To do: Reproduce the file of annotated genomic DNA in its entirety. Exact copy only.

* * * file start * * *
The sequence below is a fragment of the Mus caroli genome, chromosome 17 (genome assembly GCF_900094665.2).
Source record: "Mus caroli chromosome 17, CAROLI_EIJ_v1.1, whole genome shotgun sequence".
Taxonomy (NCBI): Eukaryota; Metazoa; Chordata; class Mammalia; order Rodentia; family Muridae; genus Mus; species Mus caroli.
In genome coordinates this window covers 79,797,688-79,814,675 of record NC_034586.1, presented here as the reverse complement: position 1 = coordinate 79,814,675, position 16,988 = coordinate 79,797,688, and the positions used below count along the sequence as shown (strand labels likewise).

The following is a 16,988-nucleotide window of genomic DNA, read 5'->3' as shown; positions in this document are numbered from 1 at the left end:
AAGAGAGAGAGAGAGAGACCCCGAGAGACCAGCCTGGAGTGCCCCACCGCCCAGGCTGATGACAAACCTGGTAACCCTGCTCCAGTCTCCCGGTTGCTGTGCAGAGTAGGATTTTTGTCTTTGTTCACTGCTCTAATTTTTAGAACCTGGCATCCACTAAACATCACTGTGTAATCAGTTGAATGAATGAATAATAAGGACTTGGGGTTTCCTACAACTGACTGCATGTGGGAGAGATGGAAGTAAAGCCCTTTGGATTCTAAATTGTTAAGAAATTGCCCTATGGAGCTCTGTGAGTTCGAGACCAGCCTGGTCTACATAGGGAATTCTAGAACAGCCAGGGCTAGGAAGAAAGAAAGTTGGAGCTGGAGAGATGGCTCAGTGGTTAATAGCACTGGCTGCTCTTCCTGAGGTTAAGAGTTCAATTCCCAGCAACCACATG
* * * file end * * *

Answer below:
The sequence below is a fragment of the Mus caroli genome, chromosome 17 (genome assembly GCF_900094665.2).
Source record: "Mus caroli chromosome 17, CAROLI_EIJ_v1.1, whole genome shotgun sequence".
Taxonomy (NCBI): Eukaryota; Metazoa; Chordata; class Mammalia; order Rodentia; family Muridae; genus Mus; species Mus caroli.
In genome coordinates this window covers 79,797,688-79,814,675 of record NC_034586.1, presented here as the reverse complement: position 1 = coordinate 79,814,675, position 16,988 = coordinate 79,797,688, and the positions used below count along the sequence as shown (strand labels likewise).

The following is a 16,988-nucleotide window of genomic DNA, read 5'->3' as shown; positions in this document are numbered from 1 at the left end:
AAGAGAGAGAGAGAGAGACCCCGAGAGACCAGCCTGGAGTGCCCCACCGCCCAGGCTGATGACAAACCTGGTAACCCTGCTCCAGTCTCCCGGTTGCTGTGCAGAGTAGGATTTTTGTCTTTGTTCACTGCTCTAATTTTTAGAACCTGGCATCCACTAAACATCACTGTGTAATCAGTTGAATGAATGAATAATAAGGACTTGGGGTTTCCTACAACTGACTGCATGTGGGAGAGATGGAAGTAAAGCCCTTTGGATTCTAAATTGTTAAGAAATTGCCCTATGGAGCTCTGTGAGTTCGAGACCAGCCTGGTCTACATAGGGAATTCTAGAACAGCCAGGGCTAGGAAGAAAGAAAGTTGGAGCTGGAGAGATGGCTCAGTGGTTAATAGCACTGGCTGCTCTTCCTGAGGTTAAGAGTTCAATTCCCAGCAACCACATG